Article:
Magda Tyżlik-Carver (UK)

SUSTAINABILITY OF LABOUR WITHIN ORGANIZED NETWORKS

Since the introduction of the concept of organised networks as new institutional forms in network capitalism (Rossiter 2006), organized networks’ ‘capacity to become organized’ has been proposed as the potential for transformation. According to Rossiter it is labour power that needs to be transformed from its ‘individualized’ form to that of ‘a singularity with networked capacities’. It is within this ‘capacity to become organized’ that the issue of sustainability is implicit. Rossiter asserts that a plan for sustainability is required as part of a strategy for organised networks. However sustainability for networks refers to the multi-layered conditions – economic, social, political, technological, etc. – that place networks and get them to operate within capitalism. It is by articulating politics, based on the ‘labour-power’ understood as a ‘force’ and ‘pure potential’ to work against capital’s alienating tendencies, that organised networks will be able to sustain their influence in shaping network conditions of labour. Thus the important problem of sustainability for organised networks within network capitalism is to develop a kind of strategy where it is possible to sustain creative and indeed any kind of labour outside of the capital relations of power and labour exploitation by the way of re-organisation of labour.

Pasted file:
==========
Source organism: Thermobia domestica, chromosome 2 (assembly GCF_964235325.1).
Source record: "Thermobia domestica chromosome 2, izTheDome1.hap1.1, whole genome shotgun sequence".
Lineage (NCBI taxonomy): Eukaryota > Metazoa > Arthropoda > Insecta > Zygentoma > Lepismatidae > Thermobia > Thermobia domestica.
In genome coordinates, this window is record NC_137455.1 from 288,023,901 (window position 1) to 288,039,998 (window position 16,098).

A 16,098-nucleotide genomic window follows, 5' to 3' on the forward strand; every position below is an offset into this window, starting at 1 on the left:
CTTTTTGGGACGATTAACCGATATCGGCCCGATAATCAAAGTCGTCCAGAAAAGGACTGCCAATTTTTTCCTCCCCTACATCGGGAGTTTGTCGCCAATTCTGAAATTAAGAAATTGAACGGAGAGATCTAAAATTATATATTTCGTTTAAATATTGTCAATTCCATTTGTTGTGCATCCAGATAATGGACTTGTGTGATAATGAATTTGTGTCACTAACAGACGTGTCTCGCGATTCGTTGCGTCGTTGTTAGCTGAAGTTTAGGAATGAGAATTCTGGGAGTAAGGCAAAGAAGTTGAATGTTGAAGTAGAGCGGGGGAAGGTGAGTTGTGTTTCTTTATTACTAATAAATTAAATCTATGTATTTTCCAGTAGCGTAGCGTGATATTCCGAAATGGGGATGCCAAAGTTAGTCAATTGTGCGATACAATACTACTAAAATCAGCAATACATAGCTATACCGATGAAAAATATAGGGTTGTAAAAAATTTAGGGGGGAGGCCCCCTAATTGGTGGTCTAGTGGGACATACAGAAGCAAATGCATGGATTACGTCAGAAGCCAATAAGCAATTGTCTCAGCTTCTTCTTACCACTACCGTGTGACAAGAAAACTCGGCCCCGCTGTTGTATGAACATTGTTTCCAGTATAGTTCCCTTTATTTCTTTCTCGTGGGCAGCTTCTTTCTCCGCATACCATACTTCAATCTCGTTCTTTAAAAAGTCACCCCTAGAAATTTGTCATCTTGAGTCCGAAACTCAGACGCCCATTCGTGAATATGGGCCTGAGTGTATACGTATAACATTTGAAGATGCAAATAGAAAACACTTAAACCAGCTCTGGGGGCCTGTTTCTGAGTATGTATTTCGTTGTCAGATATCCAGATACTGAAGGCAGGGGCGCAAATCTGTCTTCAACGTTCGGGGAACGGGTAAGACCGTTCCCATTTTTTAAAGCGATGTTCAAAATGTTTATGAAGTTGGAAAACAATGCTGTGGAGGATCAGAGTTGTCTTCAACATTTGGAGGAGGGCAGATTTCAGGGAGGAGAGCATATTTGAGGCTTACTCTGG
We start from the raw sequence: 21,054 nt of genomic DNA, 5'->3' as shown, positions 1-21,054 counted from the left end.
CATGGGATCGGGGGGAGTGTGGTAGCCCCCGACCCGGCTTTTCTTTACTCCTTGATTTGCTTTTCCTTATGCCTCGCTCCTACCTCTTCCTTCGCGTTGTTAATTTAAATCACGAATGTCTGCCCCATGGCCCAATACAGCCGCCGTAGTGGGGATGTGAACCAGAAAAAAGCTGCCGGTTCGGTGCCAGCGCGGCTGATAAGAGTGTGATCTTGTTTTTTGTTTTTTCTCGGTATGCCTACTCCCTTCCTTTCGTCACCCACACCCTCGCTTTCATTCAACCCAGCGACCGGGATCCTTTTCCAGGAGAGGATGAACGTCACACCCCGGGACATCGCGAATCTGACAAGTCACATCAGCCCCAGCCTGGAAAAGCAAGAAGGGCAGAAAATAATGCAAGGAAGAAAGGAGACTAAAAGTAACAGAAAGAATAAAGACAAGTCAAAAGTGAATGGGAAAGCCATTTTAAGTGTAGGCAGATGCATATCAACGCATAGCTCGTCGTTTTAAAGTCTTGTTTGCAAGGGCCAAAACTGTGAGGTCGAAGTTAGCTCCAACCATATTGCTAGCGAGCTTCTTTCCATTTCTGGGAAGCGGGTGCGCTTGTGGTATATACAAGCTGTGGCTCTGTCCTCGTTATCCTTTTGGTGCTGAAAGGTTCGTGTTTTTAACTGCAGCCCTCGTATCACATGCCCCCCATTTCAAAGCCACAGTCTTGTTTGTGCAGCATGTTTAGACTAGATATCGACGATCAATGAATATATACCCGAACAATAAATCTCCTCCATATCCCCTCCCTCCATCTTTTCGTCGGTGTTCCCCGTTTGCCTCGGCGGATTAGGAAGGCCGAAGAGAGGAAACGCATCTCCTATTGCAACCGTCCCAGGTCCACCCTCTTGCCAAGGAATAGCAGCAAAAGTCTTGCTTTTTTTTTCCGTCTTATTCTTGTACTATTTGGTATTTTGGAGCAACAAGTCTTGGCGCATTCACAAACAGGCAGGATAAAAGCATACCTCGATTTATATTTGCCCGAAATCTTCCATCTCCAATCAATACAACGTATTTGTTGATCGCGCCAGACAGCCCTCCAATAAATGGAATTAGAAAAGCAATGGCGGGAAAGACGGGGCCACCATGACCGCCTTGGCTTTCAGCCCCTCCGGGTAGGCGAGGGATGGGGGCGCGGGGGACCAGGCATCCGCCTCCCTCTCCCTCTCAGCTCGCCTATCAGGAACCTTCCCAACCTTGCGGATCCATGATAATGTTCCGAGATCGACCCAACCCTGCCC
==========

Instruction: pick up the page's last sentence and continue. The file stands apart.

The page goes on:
This paper will take the example of playing practice – a curatorial project based on collaborative research, which is formed as a small socio-technological network – as the basis on which to consider the potential of organized network to organise labour. Taking into consideration the complex and multi-layered composition of playing practice as an organised network which includes relations between social and technological, space and time, temporal and durational as well as specific link between what Rossiter calls ‘constitutive outside’ and immanent conditions within the network, I will try to articulate the political dimensions within the network. This paper will also address the changing role of the curator within network cultures and will speculate further on what Joasia Krysa terms as ‘curating for networks’ (Krysa 2008; 2006).

References:
Krysa, J. (2008) “Curating after the Net”. After the Future [festival catalogue] Valencian Artistic Investigation Festival Observatori 2008
Krysa, J. ed. (2006) Curating Immateriality. The Work of the Curator in the Age of Network Systems. New York: Autonomedia (DATA Browser 03)
Rossiter, N. (2006) Organized Networks: Media Theory, Creative Labour, New Institutions, Rotterdam: NAi Publisher, Institute of Network Cultures.